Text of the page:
Failing and Fainting



24th September

Netherfield had remarkable ceilings. Mr. Darcy was quite positive on the subject, since he had spent two days watching them. The gentleman had no obsession with ceilings in general, nor was he usually disposed to such idle occupations. However, since he had entered Netherfield again, his mind and body refused to do anything other than stare at the void—and think of Elizabeth Bennet. So much so, that even Mr. Bingley, who usually was much idler than he, began to wonder and complain.

“Should we not go for hunting, my friend?” Charles asked a little impatiently on the second day. Mr. Darcy’s stare only slightly moved from the ceiling of the dining room.

“Do you feel like hunting?”

“No,” Charles answered promptly, “but that is why we came here, is it not? We should, you know, just go and do it.”

“Should we do something we are not inclined to only because we used it as an excuse to come here?”

“An excuse? Darcy, I have no idea what you are talking about. You were so enthusiastic about the hunting season. You praised the woods of Hertfordshire so much…”

“I was talking to your sister, Charles! I was trying to be convincing.”

“You were trying to deceive her?” Bingley was dumbfounded. “I thought you abhorred disguise and deceit.”

“I did… I do… But I am still very good at it.”

Bingley gave up trying to decipher his friend’s enigmatic responses. “So, if we did not come for hunting, why did we come here?”

Darcy finally looked him directly in the eye and smiled. “Do you really not know, Bingley? To you, are Hertfordshire’s woods the most delightful sight in the area?”

“Well, hmm, I….er… I suppose…Yes.”

“I said I am good at deceit, not you. You are quite despairing at it.”

“All right, then, I admit that I am not averse at the prospect of seeing Miss Bennet again. I know what you said about her feelings, Darce, but…”

“What was it that I said about her feelings?”

“That she is not in love with me, as I am with her.” Upon realizing what he said, he quickly added, while he blushed furiously, “I meant, I was.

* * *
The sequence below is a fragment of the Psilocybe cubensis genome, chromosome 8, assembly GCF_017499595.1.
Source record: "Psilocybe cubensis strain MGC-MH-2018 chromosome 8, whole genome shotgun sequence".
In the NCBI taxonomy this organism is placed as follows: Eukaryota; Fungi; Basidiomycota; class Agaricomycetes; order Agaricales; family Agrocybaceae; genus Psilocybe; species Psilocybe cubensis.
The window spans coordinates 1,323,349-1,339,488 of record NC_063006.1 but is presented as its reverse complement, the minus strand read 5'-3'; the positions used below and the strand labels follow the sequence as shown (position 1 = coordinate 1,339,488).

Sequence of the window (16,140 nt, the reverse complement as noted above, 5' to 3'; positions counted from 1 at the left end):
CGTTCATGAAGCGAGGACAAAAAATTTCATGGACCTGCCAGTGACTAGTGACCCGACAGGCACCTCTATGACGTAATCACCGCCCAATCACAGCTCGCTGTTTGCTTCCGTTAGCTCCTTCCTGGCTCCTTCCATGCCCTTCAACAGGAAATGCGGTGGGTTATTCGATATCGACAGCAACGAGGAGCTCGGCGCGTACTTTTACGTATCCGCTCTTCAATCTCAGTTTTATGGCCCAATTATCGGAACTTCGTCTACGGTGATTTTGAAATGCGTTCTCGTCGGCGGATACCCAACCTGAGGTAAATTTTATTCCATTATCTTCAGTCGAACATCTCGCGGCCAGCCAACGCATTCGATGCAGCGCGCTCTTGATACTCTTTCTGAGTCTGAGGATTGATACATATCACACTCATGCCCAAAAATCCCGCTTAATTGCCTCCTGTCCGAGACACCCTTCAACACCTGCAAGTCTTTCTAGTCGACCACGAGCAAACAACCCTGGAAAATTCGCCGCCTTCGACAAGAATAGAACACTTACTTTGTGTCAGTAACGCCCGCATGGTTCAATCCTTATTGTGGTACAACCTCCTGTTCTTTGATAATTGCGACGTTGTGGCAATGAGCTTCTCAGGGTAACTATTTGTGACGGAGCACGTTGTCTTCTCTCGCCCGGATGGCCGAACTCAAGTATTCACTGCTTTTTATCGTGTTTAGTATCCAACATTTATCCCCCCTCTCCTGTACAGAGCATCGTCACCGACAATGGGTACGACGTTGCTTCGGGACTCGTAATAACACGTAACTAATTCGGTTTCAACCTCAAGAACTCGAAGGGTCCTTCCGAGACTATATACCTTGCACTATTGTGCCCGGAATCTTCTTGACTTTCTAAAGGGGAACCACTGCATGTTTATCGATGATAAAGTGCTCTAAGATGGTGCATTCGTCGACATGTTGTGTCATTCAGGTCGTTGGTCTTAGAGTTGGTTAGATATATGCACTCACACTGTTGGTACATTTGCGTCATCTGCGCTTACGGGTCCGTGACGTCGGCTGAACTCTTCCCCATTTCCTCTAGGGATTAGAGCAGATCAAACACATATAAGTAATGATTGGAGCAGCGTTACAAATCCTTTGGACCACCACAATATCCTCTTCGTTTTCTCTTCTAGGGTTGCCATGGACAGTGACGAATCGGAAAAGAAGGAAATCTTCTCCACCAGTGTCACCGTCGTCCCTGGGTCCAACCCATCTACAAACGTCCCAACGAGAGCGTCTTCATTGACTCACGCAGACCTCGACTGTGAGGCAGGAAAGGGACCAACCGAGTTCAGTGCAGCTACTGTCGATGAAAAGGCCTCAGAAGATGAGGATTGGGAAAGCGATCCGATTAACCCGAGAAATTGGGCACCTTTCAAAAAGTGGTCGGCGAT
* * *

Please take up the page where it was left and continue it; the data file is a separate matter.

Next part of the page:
“Were you or are you?”

“Oh, Darcy, what does it matter? Miss Bennet is not likely to have fallen in love with me during my absence.”

“Quite true. But I may have been wrong, you know.” Darcy was not in the mood to make a full confession. That would take quite a long time and would jeopardize his stay at Netherfield. He could not leave Hertfordshire before he had seen Elizabeth, loyalty to his friend be damned!

“Wrong? But you…” Bingley’s face suddenly turned pale.

“I am human. I make mistakes, my friend. Quite dreadful at times, too. However, even if I was not wrong, and you are in love with Miss Bennet, why not try to win her heart?”

“I beg your pardon? But, last winter you said…”

“Forget what I said last winter. My judgment was not at its best then.” Thinking a little more, he added, “Bear that in mind, for future reference.”

“So, what are we going to do?” Bingley said, genuinely excited.

“What do you want to do?”

“Visit the Bennets.”

“Do you see now why I have spent so much time looking at your ceilings?”

“What have the ceilings to do with the Bennets? Let us go, now!”

“We only arrived in the area yesterday, Charles. We cannot slight everyone else and visit them today. Our intentions…your intentions, I mean,” he corrected hastily, “may be entirely honorable, but arising rumors is always unpleasant, both for us and the ladies.”


“Lady, Charles, lady.”

“May we go tomorrow then?”

“Bingley, propriety demands that…” Darcy began, but then Elizabeth’s image came before his eyes. He recalled their last meeting when she was teary, so sad and vulnerable. He remembered the moment he touched her hand, back at the Inn of Lambton and what irrational joy he felt, despite the overall distress.

Hang propriety!

“Yes, Charles, tomorrow will be a fine day to go.”

Just as he said those words, the skies opened and a fierce rain started.


Wednesday, 24th September 1812

It has been a bad day! According to my Aunt Phillips’ reports, Mr. Bingley returned at Netherfield yesterday. Mama and Papa are arguing whenever they happen upon each other in the house. Fortunately, thanks to my father’s conniving, they meet only at dinner, and we all try to eat as quickly as possible!

Poor Jane! This is hard for her. Though, to be honest, I think that she had a rather hopeful look on her face when Mother pleaded to Father for the upteempth time to visit Mr. Bingley now that he has returned. Yes, Jane still loves him, she can’t fool me.